View from the Neustadt up to the old town. The large building complex is the Marianum, the traditional high school of the city.
Attractions in Warburg
We did not do any serious sightseeing on our short visit. In the Café Blome (see below) we have received a very good flyer, which describes a tour of all highlights. The leaflet with 32 sights in Warburg is also available free of charge in the Tourist Information on the market square of the Neustadt (Main street 55).
The climax for the boys was definitely the (very comfortable) “tower climb” of the Chattenturm, from where you have a great view over the new town.
In particular, Warburg has to show old buildings. A few highlights:
- Castle Desenberg definitely worth a visit. The castle ruin is freely accessible. There is a walk-in keep.
- Of the sack tower with its associated sack gate dates back to 1443. It is the tallest of the five surviving Warburg towers.
- Of the chat tower is even older (13th century) and offers a wonderful view of the old town. To get to it, we stroll over the also pretty and worth seeing graveyard.
- The other three towers are called Johannisturm, Frankenturm and Biermann storm. We only saw her from afar. Then there is the Efeuturm, which is preserved only as a pretty overgrown stump.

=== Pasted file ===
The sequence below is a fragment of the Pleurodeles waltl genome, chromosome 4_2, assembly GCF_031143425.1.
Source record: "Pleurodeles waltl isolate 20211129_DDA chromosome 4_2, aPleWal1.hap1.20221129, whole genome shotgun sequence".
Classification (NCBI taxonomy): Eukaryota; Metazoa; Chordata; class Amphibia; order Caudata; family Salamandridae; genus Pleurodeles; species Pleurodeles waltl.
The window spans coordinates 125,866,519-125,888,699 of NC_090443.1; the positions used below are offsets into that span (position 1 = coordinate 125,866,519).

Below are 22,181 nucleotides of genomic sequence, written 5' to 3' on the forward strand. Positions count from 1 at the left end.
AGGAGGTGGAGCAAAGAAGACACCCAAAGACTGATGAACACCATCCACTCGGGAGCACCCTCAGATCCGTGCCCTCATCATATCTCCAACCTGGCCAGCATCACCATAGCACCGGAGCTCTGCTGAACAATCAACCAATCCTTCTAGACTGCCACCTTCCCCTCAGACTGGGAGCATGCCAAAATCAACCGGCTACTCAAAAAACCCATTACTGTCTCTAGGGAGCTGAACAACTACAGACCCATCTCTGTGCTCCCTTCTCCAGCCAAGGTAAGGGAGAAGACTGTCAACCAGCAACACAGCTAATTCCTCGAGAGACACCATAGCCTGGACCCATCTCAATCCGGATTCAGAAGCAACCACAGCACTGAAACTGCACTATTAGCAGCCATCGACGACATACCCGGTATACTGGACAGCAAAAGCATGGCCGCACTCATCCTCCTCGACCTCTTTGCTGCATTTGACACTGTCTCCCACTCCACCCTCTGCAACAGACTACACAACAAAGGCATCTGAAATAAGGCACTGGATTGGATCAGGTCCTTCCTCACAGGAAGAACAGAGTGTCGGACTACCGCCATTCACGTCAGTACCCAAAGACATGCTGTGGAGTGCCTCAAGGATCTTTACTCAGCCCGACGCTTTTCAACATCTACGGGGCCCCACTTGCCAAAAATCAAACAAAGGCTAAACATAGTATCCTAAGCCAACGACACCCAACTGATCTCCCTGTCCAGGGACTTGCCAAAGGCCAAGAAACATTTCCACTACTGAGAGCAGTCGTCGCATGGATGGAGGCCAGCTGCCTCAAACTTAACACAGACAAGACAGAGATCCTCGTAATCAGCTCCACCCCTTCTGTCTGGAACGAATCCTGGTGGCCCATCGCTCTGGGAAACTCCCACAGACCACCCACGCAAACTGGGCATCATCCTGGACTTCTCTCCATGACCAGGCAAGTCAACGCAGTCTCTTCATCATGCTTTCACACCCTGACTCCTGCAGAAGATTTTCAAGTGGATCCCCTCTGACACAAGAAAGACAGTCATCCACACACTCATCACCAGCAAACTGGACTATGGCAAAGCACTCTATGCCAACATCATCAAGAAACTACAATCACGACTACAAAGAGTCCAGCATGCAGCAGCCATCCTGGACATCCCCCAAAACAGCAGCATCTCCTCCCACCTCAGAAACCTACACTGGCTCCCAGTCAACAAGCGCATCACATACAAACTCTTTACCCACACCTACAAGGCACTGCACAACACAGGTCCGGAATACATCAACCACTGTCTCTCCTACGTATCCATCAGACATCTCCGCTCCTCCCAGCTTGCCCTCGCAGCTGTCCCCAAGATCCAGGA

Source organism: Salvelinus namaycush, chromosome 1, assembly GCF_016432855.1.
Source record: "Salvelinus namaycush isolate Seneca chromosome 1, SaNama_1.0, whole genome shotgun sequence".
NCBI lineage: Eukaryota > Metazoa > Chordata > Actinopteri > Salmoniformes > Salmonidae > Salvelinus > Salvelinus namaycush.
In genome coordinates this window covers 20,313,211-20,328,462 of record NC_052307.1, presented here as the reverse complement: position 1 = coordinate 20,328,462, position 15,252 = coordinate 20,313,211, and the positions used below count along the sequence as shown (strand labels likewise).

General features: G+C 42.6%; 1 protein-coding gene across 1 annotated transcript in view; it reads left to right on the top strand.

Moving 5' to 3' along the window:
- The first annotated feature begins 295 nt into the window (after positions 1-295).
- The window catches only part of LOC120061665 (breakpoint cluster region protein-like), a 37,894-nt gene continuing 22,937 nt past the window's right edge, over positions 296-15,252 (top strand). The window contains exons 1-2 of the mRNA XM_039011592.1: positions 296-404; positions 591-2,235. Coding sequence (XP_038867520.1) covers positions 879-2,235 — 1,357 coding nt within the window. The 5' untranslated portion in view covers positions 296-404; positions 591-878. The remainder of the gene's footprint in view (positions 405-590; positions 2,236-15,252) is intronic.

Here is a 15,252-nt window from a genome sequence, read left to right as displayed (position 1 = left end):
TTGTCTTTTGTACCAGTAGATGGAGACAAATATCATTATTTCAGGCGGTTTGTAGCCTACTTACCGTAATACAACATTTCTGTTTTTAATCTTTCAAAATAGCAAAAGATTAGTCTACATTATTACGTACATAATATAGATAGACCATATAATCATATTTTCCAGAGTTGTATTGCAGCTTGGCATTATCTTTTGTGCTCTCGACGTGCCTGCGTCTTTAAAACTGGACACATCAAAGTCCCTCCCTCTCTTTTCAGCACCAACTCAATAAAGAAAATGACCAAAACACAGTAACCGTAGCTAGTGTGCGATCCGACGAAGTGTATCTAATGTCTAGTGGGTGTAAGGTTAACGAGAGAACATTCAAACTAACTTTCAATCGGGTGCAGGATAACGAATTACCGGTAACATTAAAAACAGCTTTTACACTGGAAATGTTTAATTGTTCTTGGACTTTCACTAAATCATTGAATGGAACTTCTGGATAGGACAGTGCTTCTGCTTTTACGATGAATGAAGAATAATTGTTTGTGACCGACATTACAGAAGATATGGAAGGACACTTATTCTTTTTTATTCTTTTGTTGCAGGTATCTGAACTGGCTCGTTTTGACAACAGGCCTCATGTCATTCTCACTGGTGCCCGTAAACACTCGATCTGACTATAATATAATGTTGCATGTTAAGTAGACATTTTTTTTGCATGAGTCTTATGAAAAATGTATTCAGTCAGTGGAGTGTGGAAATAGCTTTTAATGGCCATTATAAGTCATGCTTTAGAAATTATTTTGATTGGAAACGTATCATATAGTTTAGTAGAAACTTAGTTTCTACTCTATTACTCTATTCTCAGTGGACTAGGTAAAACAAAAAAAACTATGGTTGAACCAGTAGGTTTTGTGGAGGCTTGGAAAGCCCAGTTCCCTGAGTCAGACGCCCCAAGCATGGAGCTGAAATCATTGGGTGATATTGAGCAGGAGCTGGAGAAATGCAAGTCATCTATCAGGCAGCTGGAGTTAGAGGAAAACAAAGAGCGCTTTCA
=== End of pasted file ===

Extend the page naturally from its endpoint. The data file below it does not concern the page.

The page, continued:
- The Museum in the “Star” shows the city history (we have it le >Martin and the boys in front of the sack gate at the sack tower.
Nice cafe in Warburg: Café Blome
I’m a confessed coffee aunt (though I only drink cappuccino and tea). A stop in a nice café is part of a successful trip for me. I have a special soft spot for plush-old-fashioned cafes.
One of the kind in which time seems to have stopped 30 years ago is Warburg. Café Blome is a traditional pastry shop with ample seating. The decor reminds me of the old coffee houses in Vienna and Prague: simple, lots of wood, lots of history. On the tablecloth is a small vase of real flowers next to the old-fashioned stout sugar shaker. At the cloakroom the current local press hangs on newspaper sticks. The toilets are tiptop clean, but time machines in the late 70s.
Wonderfully old-fashioned and cozy: the Café Blome in Warburg.
And the cake is the hammer: really delicious and just like grandma’s times. Janis gets glowing eyes when he discovers the Frankfurt wreath in the display. “I love Frankfurt wreath,” he reveals the owner in the best granny age – and promptly gets a particularly generous piece cut off.
Address: Café Blome, Sternstraße 39, Warburg.
That’s a piece of Frankfurt wreath! And also the Sachertorte tasted very good.
Conclusion of our short visit in Warburg
We are really happy to have discovered this pretty little town! For a break off the highway Warburg is ideal. A half – or with museum visit probably even whole – day one can certainly spend well here.
If it fits again, we will gladly come back!
The view of the Neustadt with the Johannisturm.